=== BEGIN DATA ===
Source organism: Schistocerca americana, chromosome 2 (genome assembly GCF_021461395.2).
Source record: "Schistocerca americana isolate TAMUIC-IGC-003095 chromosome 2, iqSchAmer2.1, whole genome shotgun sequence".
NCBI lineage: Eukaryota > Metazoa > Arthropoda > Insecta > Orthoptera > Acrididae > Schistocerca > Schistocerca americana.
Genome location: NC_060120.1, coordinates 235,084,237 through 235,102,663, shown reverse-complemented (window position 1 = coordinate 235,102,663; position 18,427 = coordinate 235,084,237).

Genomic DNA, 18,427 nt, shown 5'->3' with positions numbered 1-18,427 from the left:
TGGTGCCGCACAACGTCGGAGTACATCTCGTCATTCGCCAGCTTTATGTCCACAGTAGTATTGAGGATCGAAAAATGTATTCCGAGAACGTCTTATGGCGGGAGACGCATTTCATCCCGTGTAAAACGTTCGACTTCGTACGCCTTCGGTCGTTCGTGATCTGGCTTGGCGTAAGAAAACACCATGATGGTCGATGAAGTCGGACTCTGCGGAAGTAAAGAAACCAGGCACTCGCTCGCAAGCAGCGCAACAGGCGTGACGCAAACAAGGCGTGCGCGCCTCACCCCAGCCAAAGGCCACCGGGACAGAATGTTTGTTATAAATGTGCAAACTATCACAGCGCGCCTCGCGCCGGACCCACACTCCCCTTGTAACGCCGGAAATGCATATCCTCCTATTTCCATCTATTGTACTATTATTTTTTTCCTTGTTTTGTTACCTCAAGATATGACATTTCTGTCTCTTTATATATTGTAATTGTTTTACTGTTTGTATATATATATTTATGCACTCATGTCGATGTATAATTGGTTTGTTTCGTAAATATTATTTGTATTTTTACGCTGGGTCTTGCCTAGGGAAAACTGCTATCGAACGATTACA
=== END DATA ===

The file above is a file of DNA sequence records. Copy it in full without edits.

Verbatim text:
Source organism: Schistocerca americana, chromosome 2 (genome assembly GCF_021461395.2).
Source record: "Schistocerca americana isolate TAMUIC-IGC-003095 chromosome 2, iqSchAmer2.1, whole genome shotgun sequence".
NCBI lineage: Eukaryota > Metazoa > Arthropoda > Insecta > Orthoptera > Acrididae > Schistocerca > Schistocerca americana.
Genome location: NC_060120.1, coordinates 235,084,237 through 235,102,663, shown reverse-complemented (window position 1 = coordinate 235,102,663; position 18,427 = coordinate 235,084,237).

Genomic DNA, 18,427 nt, shown 5'->3' with positions numbered 1-18,427 from the left:
TGGTGCCGCACAACGTCGGAGTACATCTCGTCATTCGCCAGCTTTATGTCCACAGTAGTATTGAGGATCGAAAAATGTATTCCGAGAACGTCTTATGGCGGGAGACGCATTTCATCCCGTGTAAAACGTTCGACTTCGTACGCCTTCGGTCGTTCGTGATCTGGCTTGGCGTAAGAAAACACCATGATGGTCGATGAAGTCGGACTCTGCGGAAGTAAAGAAACCAGGCACTCGCTCGCAAGCAGCGCAACAGGCGTGACGCAAACAAGGCGTGCGCGCCTCACCCCAGCCAAAGGCCACCGGGACAGAATGTTTGTTATAAATGTGCAAACTATCACAGCGCGCCTCGCGCCGGACCCACACTCCCCTTGTAACGCCGGAAATGCATATCCTCCTATTTCCATCTATTGTACTATTATTTTTTTCCTTGTTTTGTTACCTCAAGATATGACATTTCTGTCTCTTTATATATTGTAATTGTTTTACTGTTTGTATATATATATTTATGCACTCATGTCGATGTATAATTGGTTTGTTTCGTAAATATTATTTGTATTTTTACGCTGGGTCTTGCCTAGGGAAAACTGCTATCGAACGATTACA